The Border Lodge

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Lodge No. 3129

 

Meeting at The Masonic Hall, Station Approach, Ludgershall, Wiltshire.

 

The Lodge meets at 6.15pm on third Wednesday in January, February, March, April, May, September, October, November and the first Wednesday in December.
 

Installation meeting April when the Lodge Tyles at 4.30pm

 

EMAIL THE SECRETARY

Warrant: 27th October 1905; Consecrated: 4th December 1905

 

At a meeting on 20th October 1904, to discuss the possibility of forming a Masonic Lodge in Ludgershall it was immediately decided to apply for a Warrant to form a Lodge.  Loans of between £3.00 and £5.00 were promised by some of those present, to fund the purchase of furniture. The Lodge was to be called "The Border Lodge" and would meet at the Prince of Wales Hotel. Founders fee to be £2 2s 0d. This was followed by a very difficult start as, two days after the meeting, at which the Master elect had been decided, this brother died. Another brother's name was put forward but he decided that he could not proceed; so, at the third attempt. Brother E.C.Williams' name was put forward and he became the first Master.

 

The work proceeded and in March it was agreed to write to the Provincial Grand Secretary to arrange a meeting with Elias de Derham Lodge (Salisbury) to ask if they would act as the Sponsoring Lodge.  One more snag  - one of the possible founders was declared to be "not suitable", he had already given £10 towards the furniture, By July 5th 1905 it seemed that things were moving. One of the founders, a Brother Staden, offered a room at the Prince of Wales Hotel, at a rent of £2 2s 0d per annum. Furniture was purchased, and an organ from the Church Authorities at East Cholderton for £10. Three dozen chairs for the Lodge Room, and first officers were willing to present the collars and jewels of their respective offices. Lord Radnor, the Provincial Grand Master, indicated that he would consecrate the Lodge on December 4th 1905 at 2.30 p.m.

 

As one could imagine, during the 1914-18 war matters were rather difficult, but towards the end of that time the Lodge had plenty of contact with the armed forces stationed in the area. The Lodge was even asked to support the formation of a Military Lodge to meet at Bulford Camp and although this was agreed, nothing came of it.  However, between the years 1914 and 1920 St Patrick's Lodge No. 295 Irish Constitution (a military travelling lodge, attached to the 4/7 Royal Dragoon Guards) met at the Prince of Wales Hotel and the two lodges seem to have interchanged quite a lot.  One member of this Lodge actually took the Chair of Border and performed a ceremony.  It is very interesting to note that in 1996 this Lodge returned to the area and used the Lodge premises again.  Also, among the initiates in 1917/18, were army personnel from Sydney, Victoria, Brisbane and Western Australia.


After the war, attendance naturally improved and during the twenties the Lodge prospered, membership rising to 133. Another period of disturbance came in 1939 at the outbreak of the second world War when, for three months, meetings could not be held as the premises used by the Lodge, had been taken over by the military.  Meetings were often held on a Saturday and early in the day (NB the blackout being responsible for this) but the number of visitors was often high and they came from far and wide.  It now seems that the minute books for the period from Feb 1943 to October 1955 have gone missing, but this gap was filled by the use of the minute book of the General Purposes committee.  During these War years, and because of the number of visitors from various American Lodges, it became the practice that the second toast of the evening would be "The President of the United States and our Allies." After the War many letters were received from overseas visitors expressing their thanks for the welcome given to them in a foreign land.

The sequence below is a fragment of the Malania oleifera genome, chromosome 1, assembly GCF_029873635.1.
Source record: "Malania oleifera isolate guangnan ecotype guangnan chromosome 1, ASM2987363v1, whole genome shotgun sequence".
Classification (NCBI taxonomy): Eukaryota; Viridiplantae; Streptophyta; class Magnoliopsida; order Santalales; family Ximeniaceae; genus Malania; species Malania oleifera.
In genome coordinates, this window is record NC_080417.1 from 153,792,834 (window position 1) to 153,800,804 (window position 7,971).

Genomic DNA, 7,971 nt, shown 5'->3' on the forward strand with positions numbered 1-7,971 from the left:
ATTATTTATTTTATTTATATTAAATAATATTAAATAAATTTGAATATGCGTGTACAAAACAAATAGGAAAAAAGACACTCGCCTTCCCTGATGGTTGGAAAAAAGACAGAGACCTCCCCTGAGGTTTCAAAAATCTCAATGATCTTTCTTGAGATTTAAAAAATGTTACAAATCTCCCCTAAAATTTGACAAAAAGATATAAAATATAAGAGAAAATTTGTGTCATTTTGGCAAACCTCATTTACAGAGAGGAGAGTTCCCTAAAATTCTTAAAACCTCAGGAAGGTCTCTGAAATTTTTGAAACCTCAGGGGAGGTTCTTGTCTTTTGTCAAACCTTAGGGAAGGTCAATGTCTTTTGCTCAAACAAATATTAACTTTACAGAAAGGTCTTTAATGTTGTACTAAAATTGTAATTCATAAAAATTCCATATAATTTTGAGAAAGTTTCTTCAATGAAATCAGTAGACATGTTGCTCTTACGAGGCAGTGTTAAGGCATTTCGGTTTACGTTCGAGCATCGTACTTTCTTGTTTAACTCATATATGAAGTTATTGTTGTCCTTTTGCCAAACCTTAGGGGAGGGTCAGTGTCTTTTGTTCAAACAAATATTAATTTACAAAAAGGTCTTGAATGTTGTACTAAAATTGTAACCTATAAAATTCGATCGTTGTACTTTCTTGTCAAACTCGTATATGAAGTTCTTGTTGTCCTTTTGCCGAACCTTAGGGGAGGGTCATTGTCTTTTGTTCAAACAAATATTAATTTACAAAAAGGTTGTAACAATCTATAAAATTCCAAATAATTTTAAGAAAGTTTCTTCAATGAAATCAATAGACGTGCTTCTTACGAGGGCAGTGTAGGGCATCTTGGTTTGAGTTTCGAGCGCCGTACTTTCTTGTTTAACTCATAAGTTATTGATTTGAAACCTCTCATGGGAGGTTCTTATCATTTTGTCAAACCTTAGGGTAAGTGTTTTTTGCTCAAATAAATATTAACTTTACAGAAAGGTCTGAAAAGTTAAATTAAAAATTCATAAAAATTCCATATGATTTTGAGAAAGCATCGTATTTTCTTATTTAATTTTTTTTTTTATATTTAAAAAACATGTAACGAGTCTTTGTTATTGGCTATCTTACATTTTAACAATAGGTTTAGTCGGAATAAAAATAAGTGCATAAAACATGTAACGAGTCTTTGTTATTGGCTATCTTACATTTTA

1957 was another momentous year for the Lodge. The landlords, Messrs Strong & Co. advised that they were prepared to sell to the Lodge the premises that they occupied.  The price, £3,750, was considered to be a bargain, and the decision to proceed with the purchase was quickly reached. Trustees were appointed, a Masonic Club was created and registered and quite a lot of building work was undertaken. Loans and donations were asked for, and the cash reserves and War Loan were called in, so that by the end of 1959 all accounts were settled.  Later, the lower floor was made into a dining room.

 

Sometime prior to the 1920's a peculiar custom arose, not always approved by senior members of the Craft, known as the "Wiltshire Flutter"! It was a form of salutation given to celebrate a special visitation, a particular charitable occasion, or as a thank you for some particular service to the Lodge.  It consisted of the brethren of Border Lodge bending forward with their arms outstretched to the ground, drawing themselves up to their full height and at the same time clapping their hands above their heads and accompanied by a type of Indian war cry!  It would-be interesting to see, and hear, should it be re-introduced at some future time!

 

A new Lodge Banner was dedicated in 1984.